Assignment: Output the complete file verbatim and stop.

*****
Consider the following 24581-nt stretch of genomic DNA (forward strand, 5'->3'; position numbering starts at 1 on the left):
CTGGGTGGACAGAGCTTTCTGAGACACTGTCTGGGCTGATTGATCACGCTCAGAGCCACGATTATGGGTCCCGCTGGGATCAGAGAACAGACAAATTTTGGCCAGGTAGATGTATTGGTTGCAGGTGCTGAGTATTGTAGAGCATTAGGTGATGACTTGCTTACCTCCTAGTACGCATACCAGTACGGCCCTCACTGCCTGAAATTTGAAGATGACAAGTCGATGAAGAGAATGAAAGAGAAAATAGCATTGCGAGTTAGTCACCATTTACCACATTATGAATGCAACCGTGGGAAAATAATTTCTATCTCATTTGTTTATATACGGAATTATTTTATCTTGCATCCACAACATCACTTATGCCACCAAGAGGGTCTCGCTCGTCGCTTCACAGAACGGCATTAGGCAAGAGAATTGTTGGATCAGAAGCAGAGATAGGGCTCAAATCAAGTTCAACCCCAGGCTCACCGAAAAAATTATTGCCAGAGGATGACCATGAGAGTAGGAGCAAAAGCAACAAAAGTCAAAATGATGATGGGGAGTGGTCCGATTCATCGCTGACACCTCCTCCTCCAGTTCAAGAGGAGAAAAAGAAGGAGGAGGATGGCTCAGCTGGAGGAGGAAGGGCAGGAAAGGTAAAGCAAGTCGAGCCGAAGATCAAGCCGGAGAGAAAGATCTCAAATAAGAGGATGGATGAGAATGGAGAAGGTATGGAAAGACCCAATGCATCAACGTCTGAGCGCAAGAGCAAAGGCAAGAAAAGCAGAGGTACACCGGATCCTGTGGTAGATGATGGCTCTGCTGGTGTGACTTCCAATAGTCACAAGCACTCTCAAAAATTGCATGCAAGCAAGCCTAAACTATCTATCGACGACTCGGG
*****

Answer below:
Consider the following 24581-nt stretch of genomic DNA (forward strand, 5'->3'; position numbering starts at 1 on the left):
CTGGGTGGACAGAGCTTTCTGAGACACTGTCTGGGCTGATTGATCACGCTCAGAGCCACGATTATGGGTCCCGCTGGGATCAGAGAACAGACAAATTTTGGCCAGGTAGATGTATTGGTTGCAGGTGCTGAGTATTGTAGAGCATTAGGTGATGACTTGCTTACCTCCTAGTACGCATACCAGTACGGCCCTCACTGCCTGAAATTTGAAGATGACAAGTCGATGAAGAGAATGAAAGAGAAAATAGCATTGCGAGTTAGTCACCATTTACCACATTATGAATGCAACCGTGGGAAAATAATTTCTATCTCATTTGTTTATATACGGAATTATTTTATCTTGCATCCACAACATCACTTATGCCACCAAGAGGGTCTCGCTCGTCGCTTCACAGAACGGCATTAGGCAAGAGAATTGTTGGATCAGAAGCAGAGATAGGGCTCAAATCAAGTTCAACCCCAGGCTCACCGAAAAAATTATTGCCAGAGGATGACCATGAGAGTAGGAGCAAAAGCAACAAAAGTCAAAATGATGATGGGGAGTGGTCCGATTCATCGCTGACACCTCCTCCTCCAGTTCAAGAGGAGAAAAAGAAGGAGGAGGATGGCTCAGCTGGAGGAGGAAGGGCAGGAAAGGTAAAGCAAGTCGAGCCGAAGATCAAGCCGGAGAGAAAGATCTCAAATAAGAGGATGGATGAGAATGGAGAAGGTATGGAAAGACCCAATGCATCAACGTCTGAGCGCAAGAGCAAAGGCAAGAAAAGCAGAGGTACACCGGATCCTGTGGTAGATGATGGCTCTGCTGGTGTGACTTCCAATAGTCACAAGCACTCTCAAAAATTGCATGCAAGCAAGCCTAAACTATCTATCGACGACTCGGG